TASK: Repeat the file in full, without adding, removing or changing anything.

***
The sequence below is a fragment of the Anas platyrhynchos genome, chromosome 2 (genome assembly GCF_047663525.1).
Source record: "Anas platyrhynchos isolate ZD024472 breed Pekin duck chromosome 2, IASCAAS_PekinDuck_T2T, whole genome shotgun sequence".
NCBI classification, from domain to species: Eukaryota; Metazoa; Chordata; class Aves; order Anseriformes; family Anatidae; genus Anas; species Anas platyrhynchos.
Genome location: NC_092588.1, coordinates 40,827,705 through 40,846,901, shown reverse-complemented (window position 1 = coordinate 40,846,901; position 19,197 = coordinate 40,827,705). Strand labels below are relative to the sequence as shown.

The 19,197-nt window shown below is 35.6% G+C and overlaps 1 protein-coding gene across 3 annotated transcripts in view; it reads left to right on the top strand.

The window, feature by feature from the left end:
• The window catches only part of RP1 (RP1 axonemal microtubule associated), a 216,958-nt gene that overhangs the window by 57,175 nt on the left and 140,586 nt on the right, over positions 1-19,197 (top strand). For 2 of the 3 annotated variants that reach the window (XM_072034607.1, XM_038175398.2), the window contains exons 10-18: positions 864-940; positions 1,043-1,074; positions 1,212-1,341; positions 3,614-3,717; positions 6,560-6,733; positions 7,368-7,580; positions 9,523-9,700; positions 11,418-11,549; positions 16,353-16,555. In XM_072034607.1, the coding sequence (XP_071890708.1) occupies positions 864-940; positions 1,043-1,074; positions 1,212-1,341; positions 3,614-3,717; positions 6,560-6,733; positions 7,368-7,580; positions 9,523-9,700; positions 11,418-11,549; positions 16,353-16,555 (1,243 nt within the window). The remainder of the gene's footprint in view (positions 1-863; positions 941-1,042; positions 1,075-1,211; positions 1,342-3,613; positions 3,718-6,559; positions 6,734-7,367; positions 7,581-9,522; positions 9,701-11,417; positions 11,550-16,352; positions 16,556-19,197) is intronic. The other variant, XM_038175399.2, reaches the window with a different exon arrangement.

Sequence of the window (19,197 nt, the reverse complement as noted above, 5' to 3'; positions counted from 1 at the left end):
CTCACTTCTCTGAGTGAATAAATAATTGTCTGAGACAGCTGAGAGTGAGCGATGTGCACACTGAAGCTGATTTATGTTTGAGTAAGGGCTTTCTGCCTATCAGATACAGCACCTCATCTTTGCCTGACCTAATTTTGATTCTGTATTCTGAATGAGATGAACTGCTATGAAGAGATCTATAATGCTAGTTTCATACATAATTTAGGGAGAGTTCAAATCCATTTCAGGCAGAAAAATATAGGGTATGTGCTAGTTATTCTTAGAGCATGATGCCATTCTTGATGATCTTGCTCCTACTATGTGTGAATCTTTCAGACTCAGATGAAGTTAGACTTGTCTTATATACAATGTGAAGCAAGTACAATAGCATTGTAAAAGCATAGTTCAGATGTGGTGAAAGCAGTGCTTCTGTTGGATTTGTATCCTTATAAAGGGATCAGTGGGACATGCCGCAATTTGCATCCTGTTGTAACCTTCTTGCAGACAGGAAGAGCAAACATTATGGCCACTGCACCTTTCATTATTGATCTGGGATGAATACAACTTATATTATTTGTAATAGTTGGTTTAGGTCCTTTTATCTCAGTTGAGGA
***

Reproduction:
The sequence below is a fragment of the Anas platyrhynchos genome, chromosome 2 (genome assembly GCF_047663525.1).
Source record: "Anas platyrhynchos isolate ZD024472 breed Pekin duck chromosome 2, IASCAAS_PekinDuck_T2T, whole genome shotgun sequence".
NCBI classification, from domain to species: Eukaryota; Metazoa; Chordata; class Aves; order Anseriformes; family Anatidae; genus Anas; species Anas platyrhynchos.
Genome location: NC_092588.1, coordinates 40,827,705 through 40,846,901, shown reverse-complemented (window position 1 = coordinate 40,846,901; position 19,197 = coordinate 40,827,705). Strand labels below are relative to the sequence as shown.

The 19,197-nt window shown below is 35.6% G+C and overlaps 1 protein-coding gene across 3 annotated transcripts in view; it reads left to right on the top strand.

The window, feature by feature from the left end:
• The window catches only part of RP1 (RP1 axonemal microtubule associated), a 216,958-nt gene that overhangs the window by 57,175 nt on the left and 140,586 nt on the right, over positions 1-19,197 (top strand). For 2 of the 3 annotated variants that reach the window (XM_072034607.1, XM_038175398.2), the window contains exons 10-18: positions 864-940; positions 1,043-1,074; positions 1,212-1,341; positions 3,614-3,717; positions 6,560-6,733; positions 7,368-7,580; positions 9,523-9,700; positions 11,418-11,549; positions 16,353-16,555. In XM_072034607.1, the coding sequence (XP_071890708.1) occupies positions 864-940; positions 1,043-1,074; positions 1,212-1,341; positions 3,614-3,717; positions 6,560-6,733; positions 7,368-7,580; positions 9,523-9,700; positions 11,418-11,549; positions 16,353-16,555 (1,243 nt within the window). The remainder of the gene's footprint in view (positions 1-863; positions 941-1,042; positions 1,075-1,211; positions 1,342-3,613; positions 3,718-6,559; positions 6,734-7,367; positions 7,581-9,522; positions 9,701-11,417; positions 11,550-16,352; positions 16,556-19,197) is intronic. The other variant, XM_038175399.2, reaches the window with a different exon arrangement.

Sequence of the window (19,197 nt, the reverse complement as noted above, 5' to 3'; positions counted from 1 at the left end):
CTCACTTCTCTGAGTGAATAAATAATTGTCTGAGACAGCTGAGAGTGAGCGATGTGCACACTGAAGCTGATTTATGTTTGAGTAAGGGCTTTCTGCCTATCAGATACAGCACCTCATCTTTGCCTGACCTAATTTTGATTCTGTATTCTGAATGAGATGAACTGCTATGAAGAGATCTATAATGCTAGTTTCATACATAATTTAGGGAGAGTTCAAATCCATTTCAGGCAGAAAAATATAGGGTATGTGCTAGTTATTCTTAGAGCATGATGCCATTCTTGATGATCTTGCTCCTACTATGTGTGAATCTTTCAGACTCAGATGAAGTTAGACTTGTCTTATATACAATGTGAAGCAAGTACAATAGCATTGTAAAAGCATAGTTCAGATGTGGTGAAAGCAGTGCTTCTGTTGGATTTGTATCCTTATAAAGGGATCAGTGGGACATGCCGCAATTTGCATCCTGTTGTAACCTTCTTGCAGACAGGAAGAGCAAACATTATGGCCACTGCACCTTTCATTATTGATCTGGGATGAATACAACTTATATTATTTGTAATAGTTGGTTTAGGTCCTTTTATCTCAGTTGAGGA